Canadian Thanksgiving, Eh?
There are a lot of myths about Canadians. Let me address a few. Yes, we do have Thanksgiving in October. No, it is not a scheduling error. Very few of us live in igloos. We do get summer, and it’s ruddy hot. Most of us do not use “eh?” as punctuation. Very few of us have ever eaten seal. We are not all polite and self-effacing - see any Boxing Day sale for proof of that.
Boxing Day? Another fine Canadian tradition, where we get up at a ridiculously early hour on the day after Christmas and ice-skate or toboggan down to the big ticket stores for crazy specials… And use that as a cover story to sneakily exchange the hideous sweater that Aunt Adelie gave us the day before. Americans have a similar tradition of idiotic shopping hell, on Thanksgiving weekend. Why then, I don’t know. What DO you do with that sweater after Christmas?
In case you missed it, that’s my wobbling segue into the topic of Thanksgiving. Canadians celebrate the holiday in October, a full month before our American friends. Many people wonder why that is. I am happy to explain our logic:
1. We Canucks like an excuse to have a statutory holiday every month. September brings Labor Day, November offers Remembrance Day, so we were stuck in October with no excuse to party… Hence, Thanksgiving! If Halloween is ever made into a national holiday (and why not?) Canadians will promptly move Thanksgiving to February. That month really needs help.
2. It gets cold earlier in the year in Canada (though folks in the northern states feel the bite too; I’m looking at you, Wisconsin). We are a practical people. It often snows on Halloween and we want to harvest our bountiful crops before they’re all frostbitten and blackened.
3. We only have 10% of the US population. We can’t compete with the huge volume discounts the US gets - we have to dash into the markets for our fancy holiday nosh before you folks get in and clear out the grocery shelves worldwide! We stockpile for Christmas at the same time, to save a second trip and to take full advantage of those buy one get one specials.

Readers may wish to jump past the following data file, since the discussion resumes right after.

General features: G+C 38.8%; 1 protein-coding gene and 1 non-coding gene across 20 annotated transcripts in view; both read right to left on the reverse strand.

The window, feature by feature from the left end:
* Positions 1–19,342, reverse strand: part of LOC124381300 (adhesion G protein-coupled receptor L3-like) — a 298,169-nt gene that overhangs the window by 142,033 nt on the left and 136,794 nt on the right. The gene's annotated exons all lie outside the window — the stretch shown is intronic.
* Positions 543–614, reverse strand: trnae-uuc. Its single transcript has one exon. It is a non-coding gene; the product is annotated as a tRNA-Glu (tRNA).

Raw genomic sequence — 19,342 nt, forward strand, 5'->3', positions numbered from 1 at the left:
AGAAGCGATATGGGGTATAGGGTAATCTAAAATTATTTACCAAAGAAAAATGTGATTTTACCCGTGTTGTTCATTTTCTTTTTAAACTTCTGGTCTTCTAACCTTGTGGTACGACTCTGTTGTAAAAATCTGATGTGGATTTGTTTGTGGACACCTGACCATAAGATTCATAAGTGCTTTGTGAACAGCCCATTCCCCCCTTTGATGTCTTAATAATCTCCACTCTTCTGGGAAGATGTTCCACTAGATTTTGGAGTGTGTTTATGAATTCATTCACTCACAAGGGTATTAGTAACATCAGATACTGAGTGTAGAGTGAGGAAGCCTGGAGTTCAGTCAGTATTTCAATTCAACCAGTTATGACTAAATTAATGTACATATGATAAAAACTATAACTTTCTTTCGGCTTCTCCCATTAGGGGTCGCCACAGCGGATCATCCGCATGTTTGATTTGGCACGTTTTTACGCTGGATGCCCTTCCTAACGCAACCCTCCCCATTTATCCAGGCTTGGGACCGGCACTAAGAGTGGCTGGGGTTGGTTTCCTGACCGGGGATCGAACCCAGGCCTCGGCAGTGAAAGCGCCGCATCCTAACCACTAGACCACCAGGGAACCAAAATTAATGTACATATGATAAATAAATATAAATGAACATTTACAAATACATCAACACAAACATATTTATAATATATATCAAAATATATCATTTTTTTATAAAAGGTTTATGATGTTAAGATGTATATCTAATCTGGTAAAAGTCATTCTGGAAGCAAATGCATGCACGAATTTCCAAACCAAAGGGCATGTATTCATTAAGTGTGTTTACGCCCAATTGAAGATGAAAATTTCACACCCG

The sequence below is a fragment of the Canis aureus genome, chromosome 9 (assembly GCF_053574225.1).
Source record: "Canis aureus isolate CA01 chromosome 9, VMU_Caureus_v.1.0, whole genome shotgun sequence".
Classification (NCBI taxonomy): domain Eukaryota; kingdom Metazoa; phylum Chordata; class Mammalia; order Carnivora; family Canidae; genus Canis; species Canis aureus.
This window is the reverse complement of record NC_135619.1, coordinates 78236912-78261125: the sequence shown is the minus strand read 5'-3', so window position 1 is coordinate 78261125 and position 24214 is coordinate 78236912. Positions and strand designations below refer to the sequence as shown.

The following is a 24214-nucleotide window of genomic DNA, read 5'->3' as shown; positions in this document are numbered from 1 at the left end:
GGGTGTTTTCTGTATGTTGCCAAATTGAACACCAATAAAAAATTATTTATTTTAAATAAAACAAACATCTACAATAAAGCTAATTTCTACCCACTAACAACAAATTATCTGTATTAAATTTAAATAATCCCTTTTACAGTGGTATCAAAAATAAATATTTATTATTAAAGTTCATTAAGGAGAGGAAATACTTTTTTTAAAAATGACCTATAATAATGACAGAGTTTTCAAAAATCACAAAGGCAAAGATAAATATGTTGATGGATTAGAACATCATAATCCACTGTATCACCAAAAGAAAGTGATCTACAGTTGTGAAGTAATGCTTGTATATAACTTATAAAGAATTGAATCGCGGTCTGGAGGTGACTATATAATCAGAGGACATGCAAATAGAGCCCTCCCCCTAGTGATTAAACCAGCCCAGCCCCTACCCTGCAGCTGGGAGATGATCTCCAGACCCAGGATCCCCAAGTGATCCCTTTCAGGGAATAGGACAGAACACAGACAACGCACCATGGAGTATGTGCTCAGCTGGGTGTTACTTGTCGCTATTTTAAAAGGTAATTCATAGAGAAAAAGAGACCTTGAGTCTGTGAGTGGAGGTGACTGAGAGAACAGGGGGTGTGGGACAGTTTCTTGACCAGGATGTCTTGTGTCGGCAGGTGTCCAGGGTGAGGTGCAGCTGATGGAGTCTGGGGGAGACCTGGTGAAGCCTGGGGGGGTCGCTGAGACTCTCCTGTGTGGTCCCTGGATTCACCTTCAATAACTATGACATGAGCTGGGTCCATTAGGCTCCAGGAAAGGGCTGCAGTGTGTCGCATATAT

4. It’s an excuse to feast, hang out with family and friends, and give thanks. Why wait any longer than we have to?
A few other facts about Thanksgiving:
Cranberry jelly is mandatory with turkey. While the lumpy kind is ok, the smooth cool jelly is infinitely superior. You may now debate this on the forums.
All vegetables must be covered with butter, cream sauces, exotic oil-based dressings or other means of countering the healthy aspects. This is a FEAST, not a diet.
If we had to raise and uhh… “deal with,” pluck, and clean our own turkeys, we’d all be eating beans instead. Those buggers are cute, dopey, friendly and smell much better on the outside, I promise. What in blazes am I going to do with these idiot birds now?
I’ve celebrated Thanksgiving in huge, opulent gatherings with extended family, and I’ve marked it alone with a frozen dinner. The real lesson of life is that there is always something to be truly thankful for. As the years go on, the list just gets longer.
For all my countrymen up in the Great White North, I raise a mug of the finest autumn ale on this upcoming weekend of celebration and warmth. Treat each other well, remember how good life is… and then log on to your favorite game and brag bout getting to eat, drink and be merry a whole month before our American friends!
As for me, a Canadian residing in the US? Well, in true Dwarven tradition, I celebrate both Thanksgivings! Ohhhhh yeah. My belt still has several notches to loosen,
Yer loyal (Canadian) Dwarf,
P.S. Canadians do not wear Moose hats. We do wear toques. I mean, who doesn’t like toques?
Linda “Brasse” Carlson
Senior Global Community Relations Manager